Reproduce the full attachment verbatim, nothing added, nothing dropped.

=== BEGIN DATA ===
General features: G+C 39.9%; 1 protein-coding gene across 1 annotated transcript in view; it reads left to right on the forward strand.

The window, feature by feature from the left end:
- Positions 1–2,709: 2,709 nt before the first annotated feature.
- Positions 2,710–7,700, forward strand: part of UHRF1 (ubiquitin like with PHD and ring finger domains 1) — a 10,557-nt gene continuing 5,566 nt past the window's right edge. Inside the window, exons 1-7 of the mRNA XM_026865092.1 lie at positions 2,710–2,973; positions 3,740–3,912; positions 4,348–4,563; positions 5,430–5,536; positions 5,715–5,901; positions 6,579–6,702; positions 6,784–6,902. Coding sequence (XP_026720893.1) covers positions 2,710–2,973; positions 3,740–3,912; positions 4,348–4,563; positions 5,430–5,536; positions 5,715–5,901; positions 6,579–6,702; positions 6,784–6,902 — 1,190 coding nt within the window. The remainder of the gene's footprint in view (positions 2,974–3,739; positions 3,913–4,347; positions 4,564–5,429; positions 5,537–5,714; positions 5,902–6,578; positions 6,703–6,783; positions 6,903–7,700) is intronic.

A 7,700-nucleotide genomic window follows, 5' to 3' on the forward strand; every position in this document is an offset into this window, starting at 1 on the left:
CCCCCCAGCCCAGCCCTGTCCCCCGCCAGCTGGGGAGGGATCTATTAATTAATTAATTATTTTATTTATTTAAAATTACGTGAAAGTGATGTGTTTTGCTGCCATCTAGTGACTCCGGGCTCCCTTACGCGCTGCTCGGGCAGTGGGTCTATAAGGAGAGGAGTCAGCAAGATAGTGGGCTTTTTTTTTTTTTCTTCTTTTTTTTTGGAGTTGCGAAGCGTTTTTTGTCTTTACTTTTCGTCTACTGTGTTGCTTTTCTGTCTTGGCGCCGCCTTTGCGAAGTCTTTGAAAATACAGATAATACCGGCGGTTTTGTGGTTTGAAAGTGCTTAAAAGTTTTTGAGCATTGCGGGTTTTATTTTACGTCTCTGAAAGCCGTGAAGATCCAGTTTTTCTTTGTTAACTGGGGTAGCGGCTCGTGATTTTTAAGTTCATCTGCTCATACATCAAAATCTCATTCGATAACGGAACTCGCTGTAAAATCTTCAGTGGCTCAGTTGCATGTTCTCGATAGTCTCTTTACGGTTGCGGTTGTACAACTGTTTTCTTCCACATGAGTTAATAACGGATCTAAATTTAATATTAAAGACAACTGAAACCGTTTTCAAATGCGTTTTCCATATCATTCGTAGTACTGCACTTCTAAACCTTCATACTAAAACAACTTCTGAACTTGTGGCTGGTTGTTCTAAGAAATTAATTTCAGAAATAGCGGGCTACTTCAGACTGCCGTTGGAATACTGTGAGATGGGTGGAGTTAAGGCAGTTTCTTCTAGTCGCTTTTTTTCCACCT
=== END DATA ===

General features: G+C 39.9%; 1 protein-coding gene across 1 annotated transcript in view; it reads left to right on the forward strand.

The window, feature by feature from the left end:
- Positions 1–2,709: 2,709 nt before the first annotated feature.
- Positions 2,710–7,700, forward strand: part of UHRF1 (ubiquitin like with PHD and ring finger domains 1) — a 10,557-nt gene continuing 5,566 nt past the window's right edge. Inside the window, exons 1-7 of the mRNA XM_026865092.1 lie at positions 2,710–2,973; positions 3,740–3,912; positions 4,348–4,563; positions 5,430–5,536; positions 5,715–5,901; positions 6,579–6,702; positions 6,784–6,902. Coding sequence (XP_026720893.1) covers positions 2,710–2,973; positions 3,740–3,912; positions 4,348–4,563; positions 5,430–5,536; positions 5,715–5,901; positions 6,579–6,702; positions 6,784–6,902 — 1,190 coding nt within the window. The remainder of the gene's footprint in view (positions 2,974–3,739; positions 3,913–4,347; positions 4,564–5,429; positions 5,537–5,714; positions 5,902–6,578; positions 6,703–6,783; positions 6,903–7,700) is intronic.

A 7,700-nucleotide genomic window follows, 5' to 3' on the forward strand; every position in this document is an offset into this window, starting at 1 on the left:
CCCCCCAGCCCAGCCCTGTCCCCCGCCAGCTGGGGAGGGATCTATTAATTAATTAATTATTTTATTTATTTAAAATTACGTGAAAGTGATGTGTTTTGCTGCCATCTAGTGACTCCGGGCTCCCTTACGCGCTGCTCGGGCAGTGGGTCTATAAGGAGAGGAGTCAGCAAGATAGTGGGCTTTTTTTTTTTTTCTTCTTTTTTTTTGGAGTTGCGAAGCGTTTTTTGTCTTTACTTTTCGTCTACTGTGTTGCTTTTCTGTCTTGGCGCCGCCTTTGCGAAGTCTTTGAAAATACAGATAATACCGGCGGTTTTGTGGTTTGAAAGTGCTTAAAAGTTTTTGAGCATTGCGGGTTTTATTTTACGTCTCTGAAAGCCGTGAAGATCCAGTTTTTCTTTGTTAACTGGGGTAGCGGCTCGTGATTTTTAAGTTCATCTGCTCATACATCAAAATCTCATTCGATAACGGAACTCGCTGTAAAATCTTCAGTGGCTCAGTTGCATGTTCTCGATAGTCTCTTTACGGTTGCGGTTGTACAACTGTTTTCTTCCACATGAGTTAATAACGGATCTAAATTTAATATTAAAGACAACTGAAACCGTTTTCAAATGCGTTTTCCATATCATTCGTAGTACTGCACTTCTAAACCTTCATACTAAAACAACTTCTGAACTTGTGGCTGGTTGTTCTAAGAAATTAATTTCAGAAATAGCGGGCTACTTCAGACTGCCGTTGGAATACTGTGAGATGGGTGGAGTTAAGGCAGTTTCTTCTAGTCGCTTTTTTTCCACCT